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Shoemaker miners to work less

November 1, 2013
By CASEY JUNKINS - For The Times Leader , Times Leader

BENWOOD - Due to reaching the "maximum capacity" of raw coal stock, hundreds of employees at Shoemaker Mine will be working fewer hours over the next few weeks, according to Consol Energy spokeswoman Lynn Seay.

Just days after Consol announced it would sell five West Virginia coal mines - including the Shoemaker and McElroy facilities in Marshall County - to St. Clairsville-based Murray Energy in a $3.5 billion deal, Consol officials are curtailing work at the Shoemaker Mine. The change of ownership is not scheduled to take place until the end of this year.

The Shoemaker Mine is an underground longwall operation that opened in 1966. According to Consol, the current number of employees at the mine is about 740. The facility produced 5.3 million tons of coal in 2012, while it has yielded roughly 4.1 million tons so far in 2013.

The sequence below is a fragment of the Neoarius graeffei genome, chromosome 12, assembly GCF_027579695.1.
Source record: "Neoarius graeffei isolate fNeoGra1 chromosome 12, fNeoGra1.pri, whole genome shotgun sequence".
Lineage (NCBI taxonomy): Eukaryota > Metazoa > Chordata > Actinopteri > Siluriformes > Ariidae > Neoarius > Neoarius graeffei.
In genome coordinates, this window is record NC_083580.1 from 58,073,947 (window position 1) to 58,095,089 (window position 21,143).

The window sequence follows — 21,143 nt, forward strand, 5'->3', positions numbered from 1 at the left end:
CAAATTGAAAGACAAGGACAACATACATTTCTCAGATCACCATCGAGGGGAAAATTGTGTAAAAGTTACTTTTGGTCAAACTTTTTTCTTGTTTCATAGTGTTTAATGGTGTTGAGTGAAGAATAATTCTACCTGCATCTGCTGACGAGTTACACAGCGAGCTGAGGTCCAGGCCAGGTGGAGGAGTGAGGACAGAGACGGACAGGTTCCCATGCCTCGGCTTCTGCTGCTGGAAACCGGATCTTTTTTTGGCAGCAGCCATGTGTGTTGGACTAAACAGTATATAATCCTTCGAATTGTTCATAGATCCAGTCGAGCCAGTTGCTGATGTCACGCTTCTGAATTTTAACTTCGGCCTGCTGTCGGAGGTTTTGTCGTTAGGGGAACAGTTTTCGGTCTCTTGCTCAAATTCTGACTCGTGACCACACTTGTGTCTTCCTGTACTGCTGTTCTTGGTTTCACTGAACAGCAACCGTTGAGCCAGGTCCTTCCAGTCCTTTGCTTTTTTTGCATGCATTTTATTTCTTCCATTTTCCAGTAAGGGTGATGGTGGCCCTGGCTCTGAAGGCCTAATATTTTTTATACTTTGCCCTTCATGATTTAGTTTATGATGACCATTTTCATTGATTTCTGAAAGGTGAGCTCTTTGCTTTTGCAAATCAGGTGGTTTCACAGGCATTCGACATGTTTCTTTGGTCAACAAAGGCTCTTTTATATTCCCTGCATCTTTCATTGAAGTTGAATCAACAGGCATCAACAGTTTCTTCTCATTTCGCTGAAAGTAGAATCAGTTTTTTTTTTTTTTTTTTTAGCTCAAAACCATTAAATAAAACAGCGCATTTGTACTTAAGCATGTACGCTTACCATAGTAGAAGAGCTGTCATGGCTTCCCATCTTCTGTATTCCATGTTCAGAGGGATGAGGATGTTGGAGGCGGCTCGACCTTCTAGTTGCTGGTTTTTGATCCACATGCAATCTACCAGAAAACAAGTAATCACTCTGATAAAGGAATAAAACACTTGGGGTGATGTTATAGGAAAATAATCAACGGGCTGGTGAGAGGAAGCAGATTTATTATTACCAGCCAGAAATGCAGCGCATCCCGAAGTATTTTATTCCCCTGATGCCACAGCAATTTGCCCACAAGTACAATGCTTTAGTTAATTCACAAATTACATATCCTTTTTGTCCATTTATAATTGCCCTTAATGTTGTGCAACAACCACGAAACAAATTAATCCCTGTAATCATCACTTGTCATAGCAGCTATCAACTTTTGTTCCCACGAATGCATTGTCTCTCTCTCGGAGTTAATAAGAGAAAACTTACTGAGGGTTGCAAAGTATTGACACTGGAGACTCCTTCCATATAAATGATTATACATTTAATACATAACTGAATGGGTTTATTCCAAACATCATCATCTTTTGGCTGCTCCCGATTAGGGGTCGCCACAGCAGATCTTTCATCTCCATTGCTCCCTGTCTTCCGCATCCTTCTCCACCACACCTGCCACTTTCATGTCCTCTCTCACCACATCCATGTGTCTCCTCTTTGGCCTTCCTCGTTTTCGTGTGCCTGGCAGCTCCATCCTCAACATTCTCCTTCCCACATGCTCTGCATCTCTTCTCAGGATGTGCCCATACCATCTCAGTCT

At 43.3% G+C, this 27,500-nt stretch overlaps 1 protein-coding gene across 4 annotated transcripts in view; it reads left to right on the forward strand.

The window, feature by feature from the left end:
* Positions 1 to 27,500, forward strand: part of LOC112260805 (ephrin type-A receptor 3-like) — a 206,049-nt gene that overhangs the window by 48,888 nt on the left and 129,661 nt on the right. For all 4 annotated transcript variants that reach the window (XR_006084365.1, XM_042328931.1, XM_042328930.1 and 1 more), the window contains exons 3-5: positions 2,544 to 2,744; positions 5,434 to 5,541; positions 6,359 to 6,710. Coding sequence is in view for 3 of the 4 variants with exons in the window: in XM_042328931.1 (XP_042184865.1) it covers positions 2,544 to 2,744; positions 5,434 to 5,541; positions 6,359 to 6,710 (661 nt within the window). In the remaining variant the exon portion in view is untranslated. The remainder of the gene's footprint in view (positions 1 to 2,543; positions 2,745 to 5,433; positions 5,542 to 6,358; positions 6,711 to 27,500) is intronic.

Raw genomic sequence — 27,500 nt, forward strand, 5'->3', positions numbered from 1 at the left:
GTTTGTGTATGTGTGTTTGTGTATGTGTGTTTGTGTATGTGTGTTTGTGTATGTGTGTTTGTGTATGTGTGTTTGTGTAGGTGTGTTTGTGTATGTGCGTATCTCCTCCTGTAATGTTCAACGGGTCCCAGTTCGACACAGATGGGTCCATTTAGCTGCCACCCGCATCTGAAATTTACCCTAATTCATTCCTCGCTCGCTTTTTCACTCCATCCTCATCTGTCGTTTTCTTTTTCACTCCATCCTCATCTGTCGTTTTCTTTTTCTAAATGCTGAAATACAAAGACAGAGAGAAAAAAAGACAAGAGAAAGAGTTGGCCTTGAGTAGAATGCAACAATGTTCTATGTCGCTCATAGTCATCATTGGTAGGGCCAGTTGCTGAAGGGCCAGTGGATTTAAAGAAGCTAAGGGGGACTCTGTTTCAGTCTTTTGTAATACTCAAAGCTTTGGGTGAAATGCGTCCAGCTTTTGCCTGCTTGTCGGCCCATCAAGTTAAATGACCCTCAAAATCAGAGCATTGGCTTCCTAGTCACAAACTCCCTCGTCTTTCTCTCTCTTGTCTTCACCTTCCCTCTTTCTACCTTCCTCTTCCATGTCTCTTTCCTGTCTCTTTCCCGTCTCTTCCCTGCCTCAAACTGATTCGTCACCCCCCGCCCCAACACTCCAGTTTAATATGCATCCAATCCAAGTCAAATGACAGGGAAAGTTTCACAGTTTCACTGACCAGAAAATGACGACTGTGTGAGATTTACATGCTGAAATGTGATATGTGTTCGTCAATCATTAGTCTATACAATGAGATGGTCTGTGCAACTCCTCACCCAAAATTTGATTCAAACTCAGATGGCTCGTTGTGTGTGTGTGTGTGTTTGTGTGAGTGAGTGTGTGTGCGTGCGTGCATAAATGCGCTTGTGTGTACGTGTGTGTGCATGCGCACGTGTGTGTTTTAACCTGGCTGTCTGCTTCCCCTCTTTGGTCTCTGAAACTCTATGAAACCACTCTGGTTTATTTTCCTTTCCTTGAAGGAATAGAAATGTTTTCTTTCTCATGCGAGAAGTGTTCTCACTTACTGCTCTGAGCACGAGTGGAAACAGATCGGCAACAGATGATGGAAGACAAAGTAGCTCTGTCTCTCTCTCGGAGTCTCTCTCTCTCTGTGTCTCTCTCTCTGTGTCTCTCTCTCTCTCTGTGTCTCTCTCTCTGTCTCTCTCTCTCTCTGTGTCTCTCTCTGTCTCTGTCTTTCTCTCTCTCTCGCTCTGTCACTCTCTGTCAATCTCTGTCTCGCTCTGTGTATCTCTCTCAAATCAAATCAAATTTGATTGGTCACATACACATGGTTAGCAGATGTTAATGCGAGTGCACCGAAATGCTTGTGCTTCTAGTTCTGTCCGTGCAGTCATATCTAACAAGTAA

Seay said during the partial curtailment, production at Shoemaker will idle on Friday, Saturday and Sunday. Production will resume at 8 a.m. Monday, "in order to efficiently reduce inventory over the next couple of weeks," she said.

"During these weekend periods, in order to maintain the mine, only a limited number of underground employees will be scheduled to work," Seay said. "However, in order to process the coal and effectively reduce the inventory, all Prep Plant employees will continue to be scheduled to work as normal."

Prior to the transaction between Murray and Consol, Murray employed 3,300 workers; after the purchase, Murray will employ 7,100 workers.

Murray's annual coal production, as of June 30 was 30.1 million tons. It now stands to total 58.6 million tons. Total coal reserves prior to the buyout were 859 million tons and are now expected to top 1.1 billion tons.

When asked if the partial Shoemaker curtailment was related to the deal with Murray, Seay said there was no connection, continuing to emphasize the mine's current overabundance of coal stock.

Murray spokesman Gary Broadbent said the company would have no comment regarding the situation at Shoemaker.

 
 

 

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